Q- How I would expect an interferer to defend the charge?
A Defendant sued for tortious interference may try to defend himself by alleging that the damages were actually Plaintiff’s fault. Southwestern Bell v. John Carlo 813 SW2d 613 (Houston 14th Dist 1991). Here, Defendant alleges that the Plaintiff’s own acts or omissions caused, or contributed to, Plaintiff’s injuries. Defendant may also asset an affirmative defense of privilege, or legal justification. A Defendant alleging privilege, says that he is exercising his own rights in good faith, or has a right that is equal to or greater than that of the contracting parties to the contract. Also, to be considered, is the potential of defense that the Defendant intentionally causing a person not to perform a contract, may not be liable for interference, if he is giving truthful information or honest advice within the scope of a request for advice.
Defendant may also assert the defense of justification. Defendant may be justified in interference if the Defendant is exercising his own legal rights or a good faith claim to a colorable legal right even if he ultimately proves to be mistaken. In the case of Calvillo vs. Gonzalez 922 S.W. 2nd 928, 929 (Tex. 1996) the Defendant’s exclusive contract to operate and staff an anesthesia department gave him the legal right to prevent the hospital from contracting with another anesthesiologist. This is a justification case. On the issue on whether the Defendant has a good faith claim to a colorable legal right, “good faith” means having an objectively well-grounded and justifiable belief of a right. “Colorable legal right” is defined as an appearance of a right that would lead others, without inquiry, to suppose the right exists. Defendant may also plead mitigation of damages to reduce the damages. Bennett v. Computer 932 SW2d 197 (Amarillo 1996).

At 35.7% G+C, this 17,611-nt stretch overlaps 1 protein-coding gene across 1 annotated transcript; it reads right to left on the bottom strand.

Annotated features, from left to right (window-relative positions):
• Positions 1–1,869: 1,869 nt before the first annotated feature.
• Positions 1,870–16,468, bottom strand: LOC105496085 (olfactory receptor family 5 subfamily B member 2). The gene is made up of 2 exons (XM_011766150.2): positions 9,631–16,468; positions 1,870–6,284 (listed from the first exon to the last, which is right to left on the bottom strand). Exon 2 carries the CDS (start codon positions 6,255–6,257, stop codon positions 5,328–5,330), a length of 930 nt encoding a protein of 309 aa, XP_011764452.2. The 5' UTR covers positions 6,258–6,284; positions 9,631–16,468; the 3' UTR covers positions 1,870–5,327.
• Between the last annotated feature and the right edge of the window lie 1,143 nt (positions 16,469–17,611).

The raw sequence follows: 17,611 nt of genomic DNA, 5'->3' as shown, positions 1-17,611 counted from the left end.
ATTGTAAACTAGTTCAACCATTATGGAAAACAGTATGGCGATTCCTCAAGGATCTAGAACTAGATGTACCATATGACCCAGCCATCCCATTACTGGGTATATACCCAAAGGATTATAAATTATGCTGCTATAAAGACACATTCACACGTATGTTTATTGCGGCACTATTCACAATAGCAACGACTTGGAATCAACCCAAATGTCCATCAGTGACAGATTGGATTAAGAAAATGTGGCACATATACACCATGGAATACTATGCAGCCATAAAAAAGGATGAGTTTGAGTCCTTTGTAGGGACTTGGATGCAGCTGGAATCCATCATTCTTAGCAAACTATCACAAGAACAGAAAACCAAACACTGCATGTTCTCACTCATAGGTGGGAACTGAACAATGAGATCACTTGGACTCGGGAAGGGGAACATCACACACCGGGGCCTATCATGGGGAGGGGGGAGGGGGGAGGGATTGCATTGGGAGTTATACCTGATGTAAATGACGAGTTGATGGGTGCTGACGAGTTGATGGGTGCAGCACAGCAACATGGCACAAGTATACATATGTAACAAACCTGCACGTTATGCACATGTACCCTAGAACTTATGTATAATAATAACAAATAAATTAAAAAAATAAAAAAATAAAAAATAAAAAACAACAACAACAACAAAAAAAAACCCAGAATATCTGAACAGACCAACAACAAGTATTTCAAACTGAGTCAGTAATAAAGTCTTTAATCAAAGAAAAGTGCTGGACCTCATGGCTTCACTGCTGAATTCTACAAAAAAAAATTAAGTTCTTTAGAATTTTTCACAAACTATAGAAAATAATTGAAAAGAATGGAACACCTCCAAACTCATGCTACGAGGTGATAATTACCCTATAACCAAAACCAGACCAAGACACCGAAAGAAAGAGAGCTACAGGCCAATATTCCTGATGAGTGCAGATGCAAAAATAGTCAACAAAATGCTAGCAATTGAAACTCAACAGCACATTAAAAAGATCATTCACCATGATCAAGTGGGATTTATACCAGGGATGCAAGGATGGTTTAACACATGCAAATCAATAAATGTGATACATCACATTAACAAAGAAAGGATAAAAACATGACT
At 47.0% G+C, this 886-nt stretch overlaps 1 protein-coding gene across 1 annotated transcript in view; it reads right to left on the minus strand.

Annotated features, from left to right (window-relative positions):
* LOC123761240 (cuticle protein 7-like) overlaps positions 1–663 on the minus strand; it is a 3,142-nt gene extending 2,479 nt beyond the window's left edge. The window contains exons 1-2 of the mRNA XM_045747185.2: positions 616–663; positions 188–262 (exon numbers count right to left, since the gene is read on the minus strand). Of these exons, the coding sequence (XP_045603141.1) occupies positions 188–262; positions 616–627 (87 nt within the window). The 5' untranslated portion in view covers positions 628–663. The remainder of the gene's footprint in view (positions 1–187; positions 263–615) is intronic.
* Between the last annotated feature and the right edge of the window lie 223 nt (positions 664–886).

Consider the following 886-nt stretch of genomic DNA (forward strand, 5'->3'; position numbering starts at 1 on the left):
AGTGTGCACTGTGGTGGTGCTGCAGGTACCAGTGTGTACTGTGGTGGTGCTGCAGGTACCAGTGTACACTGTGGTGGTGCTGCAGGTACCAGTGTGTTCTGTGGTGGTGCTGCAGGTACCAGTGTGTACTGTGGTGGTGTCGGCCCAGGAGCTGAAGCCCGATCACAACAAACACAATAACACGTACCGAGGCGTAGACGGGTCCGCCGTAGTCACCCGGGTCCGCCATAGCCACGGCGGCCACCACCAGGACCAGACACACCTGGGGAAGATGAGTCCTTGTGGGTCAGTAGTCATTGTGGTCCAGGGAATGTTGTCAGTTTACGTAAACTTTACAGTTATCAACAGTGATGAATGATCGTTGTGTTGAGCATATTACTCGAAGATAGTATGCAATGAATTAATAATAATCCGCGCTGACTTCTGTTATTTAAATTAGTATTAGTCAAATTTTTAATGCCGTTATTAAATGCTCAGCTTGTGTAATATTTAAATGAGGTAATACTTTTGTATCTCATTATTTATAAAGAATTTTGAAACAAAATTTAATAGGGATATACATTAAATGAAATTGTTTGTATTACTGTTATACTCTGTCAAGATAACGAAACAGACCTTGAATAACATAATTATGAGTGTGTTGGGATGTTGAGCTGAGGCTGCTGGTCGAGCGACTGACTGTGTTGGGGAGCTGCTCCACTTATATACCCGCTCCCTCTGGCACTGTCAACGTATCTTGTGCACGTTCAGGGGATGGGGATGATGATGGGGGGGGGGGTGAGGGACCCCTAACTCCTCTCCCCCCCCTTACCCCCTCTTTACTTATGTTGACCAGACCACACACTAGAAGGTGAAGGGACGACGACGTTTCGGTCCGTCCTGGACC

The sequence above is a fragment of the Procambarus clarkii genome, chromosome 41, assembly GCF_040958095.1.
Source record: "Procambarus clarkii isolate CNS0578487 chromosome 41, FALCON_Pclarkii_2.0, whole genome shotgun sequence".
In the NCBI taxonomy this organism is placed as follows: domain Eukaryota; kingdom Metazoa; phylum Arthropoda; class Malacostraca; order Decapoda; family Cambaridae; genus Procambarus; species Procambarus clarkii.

Q- What sort of damages can be recovered?
Damages, such as lost benefits of the contract, are recoverable, where the court measures the pecuniary loss of the benefit of the contract. The standard measure of actual damages for tortious interference with existing contract is measured the same as for breach of contract, in other words, putting the Plaintiff in the same economic position that he would have been in had the contract been performed. In Boyles vs. Thompson, 585 S.W.2d 821, 835 (Tex. Civ. App-Ft. Worth 1979, no Writ), the tortious interference damages were calculated as the exact amount that the Plaintiff would have earned had the contract been completed. Also, tortious interference damages in the context of businesses generally fall under the categories of Plaintiff’s lost profits, requiring reasonable certainty as to the damages without speculation, and in the evidence of a precise calculation of those anticipated profits, Plaintiff may introduce evidence of Defendant’s profits, which can obviously relate to the profits Plaintiff may have made. In addition, Plaintiff may allege and recover exemplary damages, plus interest and court costs, but attorney’s fees are not available unless otherwise permitted under a difference statute or law.
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*The foregoing is not intended to provide specific legal advice, but instead only as a generalized discussion
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